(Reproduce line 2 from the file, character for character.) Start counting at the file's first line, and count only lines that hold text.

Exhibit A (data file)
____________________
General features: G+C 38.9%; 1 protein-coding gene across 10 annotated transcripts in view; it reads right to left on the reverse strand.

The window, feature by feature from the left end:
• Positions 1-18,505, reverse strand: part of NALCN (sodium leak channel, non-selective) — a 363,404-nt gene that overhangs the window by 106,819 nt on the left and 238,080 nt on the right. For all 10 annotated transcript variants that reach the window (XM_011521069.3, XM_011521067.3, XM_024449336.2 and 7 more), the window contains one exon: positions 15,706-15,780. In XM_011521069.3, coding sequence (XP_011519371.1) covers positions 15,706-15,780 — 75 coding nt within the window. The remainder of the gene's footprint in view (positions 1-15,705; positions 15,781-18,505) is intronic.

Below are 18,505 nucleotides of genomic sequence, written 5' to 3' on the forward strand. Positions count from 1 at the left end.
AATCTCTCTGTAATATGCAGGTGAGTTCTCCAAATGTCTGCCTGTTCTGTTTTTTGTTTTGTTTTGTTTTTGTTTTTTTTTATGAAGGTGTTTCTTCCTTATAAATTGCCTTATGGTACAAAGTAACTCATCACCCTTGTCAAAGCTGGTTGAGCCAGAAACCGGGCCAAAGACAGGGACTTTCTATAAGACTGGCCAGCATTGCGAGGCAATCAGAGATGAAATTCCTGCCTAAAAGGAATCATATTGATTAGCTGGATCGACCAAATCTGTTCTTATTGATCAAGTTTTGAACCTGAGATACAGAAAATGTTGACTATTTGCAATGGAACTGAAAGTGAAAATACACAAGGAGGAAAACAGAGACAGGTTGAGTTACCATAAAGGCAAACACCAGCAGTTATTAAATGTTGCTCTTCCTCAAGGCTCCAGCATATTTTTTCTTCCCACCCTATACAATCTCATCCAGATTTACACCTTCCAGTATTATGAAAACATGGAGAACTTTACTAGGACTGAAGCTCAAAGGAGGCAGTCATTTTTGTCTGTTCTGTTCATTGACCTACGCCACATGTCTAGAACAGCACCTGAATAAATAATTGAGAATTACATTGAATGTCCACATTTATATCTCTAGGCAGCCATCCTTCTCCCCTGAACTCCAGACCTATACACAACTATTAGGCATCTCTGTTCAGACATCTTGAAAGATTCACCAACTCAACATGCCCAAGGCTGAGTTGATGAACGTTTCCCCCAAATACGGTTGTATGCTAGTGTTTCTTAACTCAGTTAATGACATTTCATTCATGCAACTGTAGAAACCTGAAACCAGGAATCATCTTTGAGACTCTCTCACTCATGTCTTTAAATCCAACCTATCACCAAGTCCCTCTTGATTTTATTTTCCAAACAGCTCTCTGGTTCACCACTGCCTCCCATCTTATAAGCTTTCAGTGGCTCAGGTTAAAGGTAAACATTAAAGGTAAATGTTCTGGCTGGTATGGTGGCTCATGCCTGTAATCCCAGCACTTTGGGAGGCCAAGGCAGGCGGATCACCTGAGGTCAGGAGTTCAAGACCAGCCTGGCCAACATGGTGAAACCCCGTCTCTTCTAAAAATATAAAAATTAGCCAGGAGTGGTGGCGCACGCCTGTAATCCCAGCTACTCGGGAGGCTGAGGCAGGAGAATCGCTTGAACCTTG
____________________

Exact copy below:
The window, feature by feature from the left end: